The light requirements for growth and photosynthesis in seagrasses with emphasis on Texas estuaries : a literature survey




Kaldy, J. E.
Dunton, Kenneth H.

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During the last 20 years, seagrass communities throughout the world have experienced decreased productivity and distribution. These declines have often been attributed to decreased water transparency as a result of turbidity or shading by epiphytic algae. Epiphytic shading is often an indication of nutrient enrichment caused by anthropogenic inputs. Although both epiphytes and turbidity occur as natural phenomena, human activities can exacerbate existing natural conditions with adverse effects on seagrass communities. The objectives of this study were (a) to review the existing literature and data available on the effect of natural and anthropogenic factors on the underwater light environment; (b) to examine the relationship between light and seagrass distribution and productivity; and (c) to make recommendations on how to protect seagrass habitats in Texas bays and estuaries. To meet these goals, we have examined the available literature, emphasizing the physiological response of seagrasses to light and temperature. By using data and observations collected on a variety of species from around the world we may be better able to define the light requirements of Texas seagrasses. A knowledge of the minimum annual light requirements for seagrass growth is necessary to maintain the current distribution of Texas species. This information will also be required in the development of a management plan that permits the expansion and establishment of new seagrass habitat.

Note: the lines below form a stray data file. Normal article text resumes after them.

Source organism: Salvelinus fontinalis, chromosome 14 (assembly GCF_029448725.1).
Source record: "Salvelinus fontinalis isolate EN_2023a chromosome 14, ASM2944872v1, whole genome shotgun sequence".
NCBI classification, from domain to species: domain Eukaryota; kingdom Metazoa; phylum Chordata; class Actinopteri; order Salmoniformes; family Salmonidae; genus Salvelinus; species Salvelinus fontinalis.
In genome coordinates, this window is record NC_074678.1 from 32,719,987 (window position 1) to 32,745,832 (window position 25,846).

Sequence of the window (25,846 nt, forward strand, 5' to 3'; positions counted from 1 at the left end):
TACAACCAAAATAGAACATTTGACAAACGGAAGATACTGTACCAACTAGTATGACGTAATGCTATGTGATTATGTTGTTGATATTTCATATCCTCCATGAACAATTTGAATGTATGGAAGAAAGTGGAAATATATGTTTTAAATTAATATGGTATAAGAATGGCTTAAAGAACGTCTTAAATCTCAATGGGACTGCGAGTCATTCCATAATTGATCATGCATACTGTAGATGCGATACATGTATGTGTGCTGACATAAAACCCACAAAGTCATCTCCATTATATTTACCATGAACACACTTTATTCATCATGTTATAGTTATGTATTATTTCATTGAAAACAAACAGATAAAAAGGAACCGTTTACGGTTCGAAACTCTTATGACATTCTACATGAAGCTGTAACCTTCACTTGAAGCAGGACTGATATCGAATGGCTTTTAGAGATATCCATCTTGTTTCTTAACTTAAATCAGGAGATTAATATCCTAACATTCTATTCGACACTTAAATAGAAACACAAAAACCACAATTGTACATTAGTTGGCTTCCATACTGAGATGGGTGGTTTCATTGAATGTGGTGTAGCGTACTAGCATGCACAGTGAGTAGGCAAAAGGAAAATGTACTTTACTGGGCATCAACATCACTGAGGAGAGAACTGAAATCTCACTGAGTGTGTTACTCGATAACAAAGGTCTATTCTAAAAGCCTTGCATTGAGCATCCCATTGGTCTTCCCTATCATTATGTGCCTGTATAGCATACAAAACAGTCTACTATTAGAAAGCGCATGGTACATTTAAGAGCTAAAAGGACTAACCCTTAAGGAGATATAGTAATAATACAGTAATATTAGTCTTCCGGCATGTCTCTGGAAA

Submitted to United States Environmental Protection Agency, Region 6 ... Dallas, Tx
31 July 1993